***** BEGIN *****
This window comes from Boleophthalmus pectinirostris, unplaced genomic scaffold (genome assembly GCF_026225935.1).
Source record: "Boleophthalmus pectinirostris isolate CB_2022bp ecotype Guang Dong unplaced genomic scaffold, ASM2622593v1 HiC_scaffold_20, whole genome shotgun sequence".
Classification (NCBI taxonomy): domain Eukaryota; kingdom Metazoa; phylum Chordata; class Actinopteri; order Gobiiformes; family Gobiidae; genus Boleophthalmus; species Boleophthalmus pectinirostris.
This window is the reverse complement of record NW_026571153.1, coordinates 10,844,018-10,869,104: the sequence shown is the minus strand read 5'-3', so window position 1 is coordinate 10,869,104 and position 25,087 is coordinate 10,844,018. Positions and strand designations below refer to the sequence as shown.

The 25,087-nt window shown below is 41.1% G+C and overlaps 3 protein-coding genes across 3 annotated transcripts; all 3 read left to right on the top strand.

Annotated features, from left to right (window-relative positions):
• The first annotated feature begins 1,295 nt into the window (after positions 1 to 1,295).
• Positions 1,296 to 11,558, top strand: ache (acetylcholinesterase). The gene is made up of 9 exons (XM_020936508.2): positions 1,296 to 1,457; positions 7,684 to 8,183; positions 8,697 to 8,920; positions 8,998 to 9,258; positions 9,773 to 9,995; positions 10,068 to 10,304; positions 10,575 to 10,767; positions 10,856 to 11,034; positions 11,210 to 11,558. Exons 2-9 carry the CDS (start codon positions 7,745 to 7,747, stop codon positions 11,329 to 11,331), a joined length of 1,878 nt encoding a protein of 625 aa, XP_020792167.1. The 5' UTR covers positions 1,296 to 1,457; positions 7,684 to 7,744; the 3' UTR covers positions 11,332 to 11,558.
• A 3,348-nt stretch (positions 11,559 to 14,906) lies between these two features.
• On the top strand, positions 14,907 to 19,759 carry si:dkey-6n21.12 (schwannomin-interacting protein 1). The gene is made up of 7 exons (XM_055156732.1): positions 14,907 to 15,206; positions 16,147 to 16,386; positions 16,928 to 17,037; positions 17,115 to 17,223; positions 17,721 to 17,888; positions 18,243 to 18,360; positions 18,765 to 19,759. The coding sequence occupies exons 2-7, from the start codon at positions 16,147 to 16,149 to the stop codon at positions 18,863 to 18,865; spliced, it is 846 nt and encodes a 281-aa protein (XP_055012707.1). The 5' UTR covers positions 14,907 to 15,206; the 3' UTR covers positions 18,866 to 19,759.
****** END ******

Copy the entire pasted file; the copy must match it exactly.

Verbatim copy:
This window comes from Boleophthalmus pectinirostris, unplaced genomic scaffold (genome assembly GCF_026225935.1).
Source record: "Boleophthalmus pectinirostris isolate CB_2022bp ecotype Guang Dong unplaced genomic scaffold, ASM2622593v1 HiC_scaffold_20, whole genome shotgun sequence".
Classification (NCBI taxonomy): domain Eukaryota; kingdom Metazoa; phylum Chordata; class Actinopteri; order Gobiiformes; family Gobiidae; genus Boleophthalmus; species Boleophthalmus pectinirostris.
This window is the reverse complement of record NW_026571153.1, coordinates 10,844,018-10,869,104: the sequence shown is the minus strand read 5'-3', so window position 1 is coordinate 10,869,104 and position 25,087 is coordinate 10,844,018. Positions and strand designations below refer to the sequence as shown.

The 25,087-nt window shown below is 41.1% G+C and overlaps 3 protein-coding genes across 3 annotated transcripts; all 3 read left to right on the top strand.

Annotated features, from left to right (window-relative positions):
• The first annotated feature begins 1,295 nt into the window (after positions 1 to 1,295).
• Positions 1,296 to 11,558, top strand: ache (acetylcholinesterase). The gene is made up of 9 exons (XM_020936508.2): positions 1,296 to 1,457; positions 7,684 to 8,183; positions 8,697 to 8,920; positions 8,998 to 9,258; positions 9,773 to 9,995; positions 10,068 to 10,304; positions 10,575 to 10,767; positions 10,856 to 11,034; positions 11,210 to 11,558. Exons 2-9 carry the CDS (start codon positions 7,745 to 7,747, stop codon positions 11,329 to 11,331), a joined length of 1,878 nt encoding a protein of 625 aa, XP_020792167.1. The 5' UTR covers positions 1,296 to 1,457; positions 7,684 to 7,744; the 3' UTR covers positions 11,332 to 11,558.
• A 3,348-nt stretch (positions 11,559 to 14,906) lies between these two features.
• On the top strand, positions 14,907 to 19,759 carry si:dkey-6n21.12 (schwannomin-interacting protein 1). The gene is made up of 7 exons (XM_055156732.1): positions 14,907 to 15,206; positions 16,147 to 16,386; positions 16,928 to 17,037; positions 17,115 to 17,223; positions 17,721 to 17,888; positions 18,243 to 18,360; positions 18,765 to 19,759. The coding sequence occupies exons 2-7, from the start codon at positions 16,147 to 16,149 to the stop codon at positions 18,863 to 18,865; spliced, it is 846 nt and encodes a 281-aa protein (XP_055012707.1). The 5' UTR covers positions 14,907 to 15,206; the 3' UTR covers positions 18,866 to 19,759.